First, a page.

Saturday, June 10

Roles in CoP's

In my role as blogmeister for LCB I've done a lot of reading in the communities of practice literature to gain a better understanding of how online communities work. What can be done to enhance the community? What causes high quality interaction or 4L Model.gifcommunity disfunction and collapse.

One model I've developed is around the roles and interactions members of a community have as participants in that community. I thought I'd share my model with the LCB community for feedback and discussion. My 4L Model (Linking, Lurking, Learning, Leading) was spawned by comments made by John Seeley Brown in an interview with Marcia Connors for LineZine.Further influence came from the work of Lave, Wenger and McDermott.

The graphic to the right demonstrates the four types of roles in an online community. Any prospering community will have participants in each of these roles. Note that the lines between the roles are blurred. What role a participant is playing in the community is both determined and defined by the participant. Thus, it is not possible to strictly define the roles. In fact, any one participant can simultaneously play different roles on different topics within the same community. (ie, the leader of an organization often becomes a linking participant to areas they previously may have not paid attention to.)

While the roles can't be strictly defined, they do have basic characteristics which can be identified.

Linking  These are visitors who find a community by one means or another. They may have have bookmarked the site or added it to their RSS reader. They are in a “testing” mode to determine if this community if of interest to them and worth giving more of the time and attention.

Lurking  Often the largest segment of a community, these individuals pay attention to the activity of the group and occasionally participate in various activities. Wenger calls this group Legitimate Peripheral Participants (LPP). They may be interested in greater involvement, but either don’t feel worthy or don’t know how. For others the content may only be peripheral to their work.

Learning  These are regular visitors who contribute to the community regularly. They are considered “members” of the community. Occasionally , they may take on a project or event leadership role as either an “audition” for a more core role or as a way to lead despite overall time unavailability.

Leading  At the core of a community are the Leaders of that community. Leadership is a matter of commitment and willingness to contribute on a consistent basis. Leaders may or may not be designated via title. Roles, other than community coordinator, may evolve as needed. Wenger says it is the responsibility of leadership to “build a fire” of activity that is strong enough to draw people to the community and encourage greater participation.

Movement from one role to another is a learning process in which participants encourage and model roles for each other in what Seeley Brown refers to as a cognitive apprenticeship.  Thus it's incumbent upon the community to provide opportunities for participants to learn from each other and to "try on" new roles. 

So what do you think?  Does this make sense?  I'm curious what the LCB community thinks as to how well LCB tends to the various roles in our community.  Are we a community?  Should we be?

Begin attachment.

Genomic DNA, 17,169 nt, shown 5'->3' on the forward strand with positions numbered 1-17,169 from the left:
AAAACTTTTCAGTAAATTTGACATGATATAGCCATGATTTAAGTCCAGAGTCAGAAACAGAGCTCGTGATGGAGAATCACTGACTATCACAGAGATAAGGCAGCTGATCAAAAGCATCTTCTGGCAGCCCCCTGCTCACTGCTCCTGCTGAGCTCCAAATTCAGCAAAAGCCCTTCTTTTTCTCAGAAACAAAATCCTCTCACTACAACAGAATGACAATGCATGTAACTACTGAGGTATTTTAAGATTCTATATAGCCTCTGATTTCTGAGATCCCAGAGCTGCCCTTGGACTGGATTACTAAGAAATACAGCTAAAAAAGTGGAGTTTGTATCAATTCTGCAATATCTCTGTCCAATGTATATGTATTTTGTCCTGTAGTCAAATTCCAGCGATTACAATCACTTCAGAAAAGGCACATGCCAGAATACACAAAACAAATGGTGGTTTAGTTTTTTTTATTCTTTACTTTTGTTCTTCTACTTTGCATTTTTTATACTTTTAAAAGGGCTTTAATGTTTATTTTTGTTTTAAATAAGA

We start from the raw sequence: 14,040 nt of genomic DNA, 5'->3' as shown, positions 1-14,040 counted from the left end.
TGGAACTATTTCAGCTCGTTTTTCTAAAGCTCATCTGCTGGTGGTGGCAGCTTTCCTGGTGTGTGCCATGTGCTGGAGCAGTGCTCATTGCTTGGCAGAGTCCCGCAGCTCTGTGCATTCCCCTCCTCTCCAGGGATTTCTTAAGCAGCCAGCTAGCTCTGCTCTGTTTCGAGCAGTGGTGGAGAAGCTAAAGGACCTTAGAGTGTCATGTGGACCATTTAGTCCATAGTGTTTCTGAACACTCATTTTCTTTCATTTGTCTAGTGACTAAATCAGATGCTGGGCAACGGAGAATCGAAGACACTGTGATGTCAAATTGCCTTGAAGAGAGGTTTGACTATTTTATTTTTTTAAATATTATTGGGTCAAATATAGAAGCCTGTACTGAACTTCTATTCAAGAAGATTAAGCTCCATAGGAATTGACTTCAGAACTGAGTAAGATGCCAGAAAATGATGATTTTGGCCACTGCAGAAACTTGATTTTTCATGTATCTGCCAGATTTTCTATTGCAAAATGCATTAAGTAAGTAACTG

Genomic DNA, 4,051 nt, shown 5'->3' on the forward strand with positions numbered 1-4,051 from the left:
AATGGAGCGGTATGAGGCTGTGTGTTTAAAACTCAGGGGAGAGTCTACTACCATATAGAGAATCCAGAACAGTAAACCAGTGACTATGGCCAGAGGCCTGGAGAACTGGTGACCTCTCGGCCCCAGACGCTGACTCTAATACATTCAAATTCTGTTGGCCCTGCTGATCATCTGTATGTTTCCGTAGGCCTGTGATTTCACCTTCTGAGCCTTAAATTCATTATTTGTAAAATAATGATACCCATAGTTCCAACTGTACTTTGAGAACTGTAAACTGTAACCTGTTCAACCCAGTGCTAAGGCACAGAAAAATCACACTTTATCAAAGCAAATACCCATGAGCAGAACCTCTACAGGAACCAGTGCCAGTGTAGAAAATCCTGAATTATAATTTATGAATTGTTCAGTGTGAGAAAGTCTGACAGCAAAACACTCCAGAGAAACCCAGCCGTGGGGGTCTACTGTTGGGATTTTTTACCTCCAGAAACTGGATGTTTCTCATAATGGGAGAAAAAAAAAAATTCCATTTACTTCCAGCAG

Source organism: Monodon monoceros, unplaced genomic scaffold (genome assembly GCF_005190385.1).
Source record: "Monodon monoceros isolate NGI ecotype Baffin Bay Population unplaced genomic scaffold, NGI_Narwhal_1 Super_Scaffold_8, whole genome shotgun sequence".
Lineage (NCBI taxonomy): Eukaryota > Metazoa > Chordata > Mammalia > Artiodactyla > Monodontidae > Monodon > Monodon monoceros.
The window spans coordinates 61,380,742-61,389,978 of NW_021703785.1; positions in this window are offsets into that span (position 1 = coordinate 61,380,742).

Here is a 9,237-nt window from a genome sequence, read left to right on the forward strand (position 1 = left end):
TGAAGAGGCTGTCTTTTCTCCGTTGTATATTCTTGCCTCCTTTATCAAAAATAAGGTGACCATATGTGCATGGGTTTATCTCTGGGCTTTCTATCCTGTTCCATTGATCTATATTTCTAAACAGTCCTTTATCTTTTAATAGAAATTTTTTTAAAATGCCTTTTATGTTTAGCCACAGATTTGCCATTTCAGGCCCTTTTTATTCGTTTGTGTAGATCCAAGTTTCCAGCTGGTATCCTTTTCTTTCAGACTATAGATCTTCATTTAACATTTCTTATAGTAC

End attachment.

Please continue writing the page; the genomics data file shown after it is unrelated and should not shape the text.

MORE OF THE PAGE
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Peter Isackson said...

Excellent summary of CoP behavior, Dave, and good question for the group (i.e. community). In many ways, both historically and operationally, this is not a community, but it certainly has the potential of becoming one. One of the reasons for which it fails to be a CoP is -- in my view -- a certain vagueness in the goal. LCB hesitates between being a community blog -- seeking to develop original reflection among a wide range of professionals -- and a publishing platform for the chosen few, and the self-chosen among them. In a way that's true of all CoP blogs and forums, but possibly because of the ASTD link, the effect is exacerbated.

The 4 Ls concept is a wonderful contribution to the field, a great mnemonic device, but perhaps the LCB experience indicates that there may be a fifth one we don't often talk about, one which might encompass and justify the four others: Loving. The affective commitment should exist not only for the inevitably narcissistic leaders (self-love shading into group love) but also among the three other Ls (and particularly the Learners).

In environments that are meant to be productive without imposed constraints, love is the most powerful motivating factor. I know it isn't considered "professional" to talk about such things, but psychology certain has something to contribute to the affair.

Jane said...

Great to read your post Dave.

I would ask you to consider one of your comments, however. You refer to 'Lurking' as being LPP (the emphasis from your perspective being the peripheral nature of the lurker's involvement) and yet my understanding of Lave & Wenger's discussion of LPP is that all involvement within the CoP is peripheral but to varying degrees as the learner moves from novice towards expert.

Ben Watson said...

Most people forget about the role of the 'troublemaker' in effective CoPs. Simply put, controversy provokes the leaders ('builders' as I call them) which in turn engages the lurkers (or the more polite term 'readers'). All too often CoPs shy away from controversy but good builders will focus the flamewars into a conversation of value for the membership (building a fire?).

A good CoP will have different plans to engage all 3 types (readers, troublemakers, builders) as all 3 will be motivated by different reasons.

Also remember that I may be a reader in one CoP and a builder in another, all dependent on my comfort level of my existing level of knowledge in that subject area.

That said, most large scale CoPs (>1000) will have well over 95% of it's membership as readers.

A blog however is not a community though team-based blogs like this one are one step closer.

Dave Lee said...

Great feedback so far everyone. Thanks. Peter, I agree with you in concept, but I think the term "Loving" might find a bit of pushback in some cultures (like the US where we shy away from love being used to describe relationships between colleagues).

Jane I agree with your clarification of LPP's. LPP's do range throughout the community. I tried to represent this with the very blurred boundaries of my diagram.